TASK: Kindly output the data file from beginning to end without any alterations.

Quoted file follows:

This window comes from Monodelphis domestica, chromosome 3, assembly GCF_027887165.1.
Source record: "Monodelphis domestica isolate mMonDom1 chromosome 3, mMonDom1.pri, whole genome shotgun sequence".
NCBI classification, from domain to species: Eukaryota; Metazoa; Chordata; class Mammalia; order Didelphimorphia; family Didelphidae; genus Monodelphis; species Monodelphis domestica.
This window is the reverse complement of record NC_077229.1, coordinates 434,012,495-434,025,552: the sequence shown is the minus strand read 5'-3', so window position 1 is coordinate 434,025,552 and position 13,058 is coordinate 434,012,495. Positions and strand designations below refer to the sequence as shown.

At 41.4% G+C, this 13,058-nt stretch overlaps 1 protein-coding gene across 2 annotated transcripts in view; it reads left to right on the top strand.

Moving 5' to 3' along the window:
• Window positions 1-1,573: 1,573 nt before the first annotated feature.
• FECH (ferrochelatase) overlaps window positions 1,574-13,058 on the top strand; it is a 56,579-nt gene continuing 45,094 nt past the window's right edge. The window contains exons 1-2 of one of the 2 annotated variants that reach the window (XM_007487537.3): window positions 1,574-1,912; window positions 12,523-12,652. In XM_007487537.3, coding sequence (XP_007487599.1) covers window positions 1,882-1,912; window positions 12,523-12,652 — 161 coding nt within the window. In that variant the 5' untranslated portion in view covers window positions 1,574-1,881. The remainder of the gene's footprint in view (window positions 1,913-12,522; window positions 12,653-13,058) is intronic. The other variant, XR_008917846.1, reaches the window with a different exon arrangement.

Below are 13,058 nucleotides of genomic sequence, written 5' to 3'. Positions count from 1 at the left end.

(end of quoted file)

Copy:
This window comes from Monodelphis domestica, chromosome 3, assembly GCF_027887165.1.
Source record: "Monodelphis domestica isolate mMonDom1 chromosome 3, mMonDom1.pri, whole genome shotgun sequence".
NCBI classification, from domain to species: Eukaryota; Metazoa; Chordata; class Mammalia; order Didelphimorphia; family Didelphidae; genus Monodelphis; species Monodelphis domestica.
This window is the reverse complement of record NC_077229.1, coordinates 434,012,495-434,025,552: the sequence shown is the minus strand read 5'-3', so window position 1 is coordinate 434,025,552 and position 13,058 is coordinate 434,012,495. Positions and strand designations below refer to the sequence as shown.

At 41.4% G+C, this 13,058-nt stretch overlaps 1 protein-coding gene across 2 annotated transcripts in view; it reads left to right on the top strand.

Moving 5' to 3' along the window:
• Window positions 1-1,573: 1,573 nt before the first annotated feature.
• FECH (ferrochelatase) overlaps window positions 1,574-13,058 on the top strand; it is a 56,579-nt gene continuing 45,094 nt past the window's right edge. The window contains exons 1-2 of one of the 2 annotated variants that reach the window (XM_007487537.3): window positions 1,574-1,912; window positions 12,523-12,652. In XM_007487537.3, coding sequence (XP_007487599.1) covers window positions 1,882-1,912; window positions 12,523-12,652 — 161 coding nt within the window. In that variant the 5' untranslated portion in view covers window positions 1,574-1,881. The remainder of the gene's footprint in view (window positions 1,913-12,522; window positions 12,653-13,058) is intronic. The other variant, XR_008917846.1, reaches the window with a different exon arrangement.

Below are 13,058 nucleotides of genomic sequence, written 5' to 3'. Positions count from 1 at the left end.